Maybe I'm just not looking in the right places, but it seems hard to find really detailed overviews of the religions of the world. This world map from Wikipedia --
-- is above average, but still leaves something to be desired. Here's a link to the Web location of the map, in case you want a slightly larger view.
So. The religions shown on the map are Christianity, Islam, Hinduism, Buddhism, Judaism, Chinese religion, Korean religions, Shinto, Folk religions and No religion.
"Folk religions" is a somewhat condescending term. It amounts to "etc." That's one problem. A few decades ago in many Western surveys this problem would have been worse, with "Chinese religion," "Korean religions" and Shinto more likely to have been included in the miscellaneous "folk religions."
Another big problem with this map is that there are no "folk religions" shown in all of Africa and all of South America. And that's inaccurate.
The map is also missing some religions somewhat more familiar to the West, and therefore typically somewhat less condescendingly-discussed by Westerners, than the world's various "folk religions" : Sikhism, Bahá'í, Jainism and Zoroastrianism, to name a few of which I am not ignorant. Zoroastrianism has shrunk to 200,000 adherents worldwide or less, making it somewhat hard to show it on a world map. Its absence is somewhat more striking on those videos of world maps where patches of color grow and shrink to show the growth and decline of religions: Zoroastrianism was the state religion of Iran for over 1000 years before being surpassed by Islam.
And what are those videos supposed to do about ancient Rome? Describing it as "pagan" is, I suppose, more accurate than simply leaving the area blank and thereby implying that there was no religion there at all until the spread of Christianity. But "paganism" is often used, like "folk religions," as a sort of condescending "etc" by people who don't know what was going on and don't care. What was going in pre-Christian Rome was a great variety of religions existing side by side. The official Roman position was to respect all religions. A Roman could belong to as many religions as he or she liked. The Romans expected in return that all religions would respect each other, and this was a sort of built-in conflict with montheistic religions.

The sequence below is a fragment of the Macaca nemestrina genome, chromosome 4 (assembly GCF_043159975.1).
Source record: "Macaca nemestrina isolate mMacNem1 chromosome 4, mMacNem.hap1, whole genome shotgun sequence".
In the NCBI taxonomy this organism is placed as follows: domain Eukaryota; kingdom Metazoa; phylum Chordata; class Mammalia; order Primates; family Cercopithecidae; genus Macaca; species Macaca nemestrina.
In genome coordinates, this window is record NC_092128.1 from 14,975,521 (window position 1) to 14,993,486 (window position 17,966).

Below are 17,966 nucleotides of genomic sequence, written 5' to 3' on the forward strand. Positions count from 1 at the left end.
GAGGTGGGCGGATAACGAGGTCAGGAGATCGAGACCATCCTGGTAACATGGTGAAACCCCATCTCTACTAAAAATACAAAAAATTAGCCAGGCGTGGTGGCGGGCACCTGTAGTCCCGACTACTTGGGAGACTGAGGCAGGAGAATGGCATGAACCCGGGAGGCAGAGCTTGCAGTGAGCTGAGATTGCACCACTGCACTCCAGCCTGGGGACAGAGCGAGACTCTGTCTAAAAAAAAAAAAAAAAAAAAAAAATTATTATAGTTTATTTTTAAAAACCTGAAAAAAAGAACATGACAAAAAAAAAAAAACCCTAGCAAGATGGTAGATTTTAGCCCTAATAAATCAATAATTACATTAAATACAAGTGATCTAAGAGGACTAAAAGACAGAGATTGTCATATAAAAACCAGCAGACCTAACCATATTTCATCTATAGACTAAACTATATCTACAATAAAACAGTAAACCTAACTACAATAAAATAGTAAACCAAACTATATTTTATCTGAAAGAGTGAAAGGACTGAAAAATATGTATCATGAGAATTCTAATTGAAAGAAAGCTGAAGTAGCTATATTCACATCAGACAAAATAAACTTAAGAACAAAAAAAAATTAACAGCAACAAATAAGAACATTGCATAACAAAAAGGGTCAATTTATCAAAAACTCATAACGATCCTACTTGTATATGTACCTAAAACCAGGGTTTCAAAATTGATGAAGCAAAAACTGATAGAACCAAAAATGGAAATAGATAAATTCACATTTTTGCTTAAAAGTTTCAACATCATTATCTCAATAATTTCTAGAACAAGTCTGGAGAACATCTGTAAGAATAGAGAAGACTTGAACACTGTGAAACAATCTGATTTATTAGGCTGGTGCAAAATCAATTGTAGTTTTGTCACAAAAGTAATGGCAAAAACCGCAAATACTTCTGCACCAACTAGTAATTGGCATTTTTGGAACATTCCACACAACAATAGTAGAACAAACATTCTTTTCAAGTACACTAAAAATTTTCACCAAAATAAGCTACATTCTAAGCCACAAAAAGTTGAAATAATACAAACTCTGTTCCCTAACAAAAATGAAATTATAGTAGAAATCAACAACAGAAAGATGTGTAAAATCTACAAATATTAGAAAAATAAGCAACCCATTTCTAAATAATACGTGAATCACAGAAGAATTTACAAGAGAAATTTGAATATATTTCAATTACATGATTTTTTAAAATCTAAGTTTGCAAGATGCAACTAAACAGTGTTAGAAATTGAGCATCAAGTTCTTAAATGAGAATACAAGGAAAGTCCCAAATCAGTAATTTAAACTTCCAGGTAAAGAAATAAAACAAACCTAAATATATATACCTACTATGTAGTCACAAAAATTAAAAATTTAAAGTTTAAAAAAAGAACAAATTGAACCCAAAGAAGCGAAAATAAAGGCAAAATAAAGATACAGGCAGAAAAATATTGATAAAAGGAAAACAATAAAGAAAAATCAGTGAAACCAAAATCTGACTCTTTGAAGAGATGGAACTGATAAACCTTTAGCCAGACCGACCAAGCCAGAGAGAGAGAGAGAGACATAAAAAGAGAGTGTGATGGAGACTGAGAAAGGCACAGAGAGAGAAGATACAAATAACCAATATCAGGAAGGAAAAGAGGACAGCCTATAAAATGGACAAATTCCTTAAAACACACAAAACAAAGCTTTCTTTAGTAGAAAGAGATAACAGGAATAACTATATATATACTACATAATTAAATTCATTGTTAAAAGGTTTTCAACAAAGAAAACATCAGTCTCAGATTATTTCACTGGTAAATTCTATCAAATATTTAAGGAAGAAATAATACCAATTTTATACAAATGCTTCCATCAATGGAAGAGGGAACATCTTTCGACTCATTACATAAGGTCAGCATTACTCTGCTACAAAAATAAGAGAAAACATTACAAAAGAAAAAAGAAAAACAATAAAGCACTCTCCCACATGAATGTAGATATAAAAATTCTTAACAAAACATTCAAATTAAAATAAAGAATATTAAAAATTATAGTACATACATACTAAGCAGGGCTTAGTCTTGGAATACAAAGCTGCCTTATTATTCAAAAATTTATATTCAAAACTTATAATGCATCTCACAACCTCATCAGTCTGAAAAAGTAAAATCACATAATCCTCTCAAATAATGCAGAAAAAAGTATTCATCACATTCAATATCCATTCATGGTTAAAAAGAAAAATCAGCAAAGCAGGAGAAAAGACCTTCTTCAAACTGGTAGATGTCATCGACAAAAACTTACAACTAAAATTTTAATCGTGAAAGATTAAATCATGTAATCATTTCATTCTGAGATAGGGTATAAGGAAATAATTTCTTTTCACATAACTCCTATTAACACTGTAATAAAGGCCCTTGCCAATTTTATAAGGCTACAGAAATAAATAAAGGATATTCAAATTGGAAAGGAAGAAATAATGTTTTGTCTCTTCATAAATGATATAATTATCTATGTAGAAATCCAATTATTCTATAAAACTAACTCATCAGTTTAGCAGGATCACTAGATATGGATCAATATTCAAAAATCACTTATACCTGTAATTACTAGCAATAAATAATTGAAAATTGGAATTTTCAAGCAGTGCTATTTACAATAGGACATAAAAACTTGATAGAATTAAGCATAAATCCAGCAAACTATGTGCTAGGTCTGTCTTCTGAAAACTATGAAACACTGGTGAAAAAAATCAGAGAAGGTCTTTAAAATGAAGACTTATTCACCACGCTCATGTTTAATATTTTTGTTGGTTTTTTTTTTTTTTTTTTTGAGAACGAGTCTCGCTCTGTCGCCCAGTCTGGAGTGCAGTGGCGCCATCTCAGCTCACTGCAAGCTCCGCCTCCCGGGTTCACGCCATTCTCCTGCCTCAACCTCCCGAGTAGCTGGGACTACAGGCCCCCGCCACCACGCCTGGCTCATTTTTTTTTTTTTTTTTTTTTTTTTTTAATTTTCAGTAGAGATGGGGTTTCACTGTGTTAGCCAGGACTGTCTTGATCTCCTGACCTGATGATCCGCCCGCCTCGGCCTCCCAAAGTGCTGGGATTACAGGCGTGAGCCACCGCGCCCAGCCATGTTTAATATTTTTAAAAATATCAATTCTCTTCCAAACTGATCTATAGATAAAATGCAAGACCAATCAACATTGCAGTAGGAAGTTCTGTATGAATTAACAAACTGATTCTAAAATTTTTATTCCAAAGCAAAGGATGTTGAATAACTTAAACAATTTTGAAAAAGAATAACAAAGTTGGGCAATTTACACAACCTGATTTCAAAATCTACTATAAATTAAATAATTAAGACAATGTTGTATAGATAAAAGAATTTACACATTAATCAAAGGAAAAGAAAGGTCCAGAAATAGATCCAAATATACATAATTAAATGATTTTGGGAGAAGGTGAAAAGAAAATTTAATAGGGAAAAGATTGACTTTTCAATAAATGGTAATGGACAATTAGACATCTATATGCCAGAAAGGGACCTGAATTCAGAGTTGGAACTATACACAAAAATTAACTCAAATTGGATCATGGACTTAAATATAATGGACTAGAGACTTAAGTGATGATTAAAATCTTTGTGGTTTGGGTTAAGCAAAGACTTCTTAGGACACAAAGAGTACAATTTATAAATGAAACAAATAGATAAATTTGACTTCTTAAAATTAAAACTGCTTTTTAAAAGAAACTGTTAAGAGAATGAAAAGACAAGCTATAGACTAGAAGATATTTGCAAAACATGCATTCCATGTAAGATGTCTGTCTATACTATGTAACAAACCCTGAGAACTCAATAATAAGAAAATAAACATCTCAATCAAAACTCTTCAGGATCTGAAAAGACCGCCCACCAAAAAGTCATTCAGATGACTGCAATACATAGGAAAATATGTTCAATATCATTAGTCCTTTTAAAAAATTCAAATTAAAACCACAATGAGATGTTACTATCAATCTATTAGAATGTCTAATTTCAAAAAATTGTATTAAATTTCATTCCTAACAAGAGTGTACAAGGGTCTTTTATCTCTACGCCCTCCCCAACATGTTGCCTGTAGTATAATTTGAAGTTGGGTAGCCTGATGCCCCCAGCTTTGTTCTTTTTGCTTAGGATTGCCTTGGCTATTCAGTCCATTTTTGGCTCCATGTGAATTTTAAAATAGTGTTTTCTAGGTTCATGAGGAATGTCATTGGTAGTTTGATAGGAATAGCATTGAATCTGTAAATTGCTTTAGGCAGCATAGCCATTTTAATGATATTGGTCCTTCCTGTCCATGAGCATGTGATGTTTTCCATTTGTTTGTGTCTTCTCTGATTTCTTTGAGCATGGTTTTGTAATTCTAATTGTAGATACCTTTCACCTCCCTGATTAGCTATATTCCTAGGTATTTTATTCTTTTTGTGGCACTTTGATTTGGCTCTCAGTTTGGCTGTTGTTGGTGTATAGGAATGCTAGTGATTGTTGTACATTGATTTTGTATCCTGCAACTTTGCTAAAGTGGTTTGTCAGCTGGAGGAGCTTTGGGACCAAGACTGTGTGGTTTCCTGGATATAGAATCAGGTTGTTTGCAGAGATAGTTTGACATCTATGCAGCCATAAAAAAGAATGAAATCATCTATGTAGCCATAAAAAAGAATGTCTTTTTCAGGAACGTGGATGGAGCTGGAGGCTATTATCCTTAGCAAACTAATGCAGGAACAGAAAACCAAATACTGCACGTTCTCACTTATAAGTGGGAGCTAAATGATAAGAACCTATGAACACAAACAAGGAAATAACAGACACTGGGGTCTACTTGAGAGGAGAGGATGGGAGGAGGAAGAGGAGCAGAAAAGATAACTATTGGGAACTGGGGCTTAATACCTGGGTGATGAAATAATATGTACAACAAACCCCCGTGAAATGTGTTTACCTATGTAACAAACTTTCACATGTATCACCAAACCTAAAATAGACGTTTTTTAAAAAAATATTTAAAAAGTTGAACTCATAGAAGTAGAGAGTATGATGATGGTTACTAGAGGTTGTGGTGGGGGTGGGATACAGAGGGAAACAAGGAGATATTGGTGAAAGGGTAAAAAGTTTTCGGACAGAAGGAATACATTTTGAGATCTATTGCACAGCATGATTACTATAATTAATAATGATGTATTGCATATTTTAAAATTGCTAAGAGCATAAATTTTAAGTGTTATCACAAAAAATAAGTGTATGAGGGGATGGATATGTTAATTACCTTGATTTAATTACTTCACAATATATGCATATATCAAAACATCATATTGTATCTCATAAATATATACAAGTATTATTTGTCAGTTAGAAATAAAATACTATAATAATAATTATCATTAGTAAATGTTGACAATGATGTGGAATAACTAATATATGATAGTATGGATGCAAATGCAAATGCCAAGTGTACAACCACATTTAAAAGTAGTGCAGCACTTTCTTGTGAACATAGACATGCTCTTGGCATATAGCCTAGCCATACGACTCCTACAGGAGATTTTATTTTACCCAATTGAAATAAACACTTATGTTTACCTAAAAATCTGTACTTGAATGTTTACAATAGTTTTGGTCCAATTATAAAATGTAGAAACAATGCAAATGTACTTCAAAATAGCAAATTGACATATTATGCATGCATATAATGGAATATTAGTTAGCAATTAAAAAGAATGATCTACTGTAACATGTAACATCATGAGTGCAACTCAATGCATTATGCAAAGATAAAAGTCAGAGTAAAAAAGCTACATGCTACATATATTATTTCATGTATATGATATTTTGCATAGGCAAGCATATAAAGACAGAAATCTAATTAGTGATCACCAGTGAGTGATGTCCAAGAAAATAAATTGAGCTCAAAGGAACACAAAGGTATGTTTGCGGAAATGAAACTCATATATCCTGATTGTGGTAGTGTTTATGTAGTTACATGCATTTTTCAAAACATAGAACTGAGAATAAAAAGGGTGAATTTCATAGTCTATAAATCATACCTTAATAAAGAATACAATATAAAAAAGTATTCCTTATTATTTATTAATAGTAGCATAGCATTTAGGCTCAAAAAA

But it's sort of hard to show a region with hundreds of different religions on a world map. (And the number of religions practiced in the city of Rome alone may have cracked 1000.) My purpose with this post is not to criticize the makers of maps of world religions but to show how difficult, and ultimately impossible, their task is. Especially in times and places such as ancient Rome, and increasingly again in our time, in which the emphasis is less on imposing one religion and more on tolerating all religions, making for cultural phenomena whose complexity maps are not suited to show.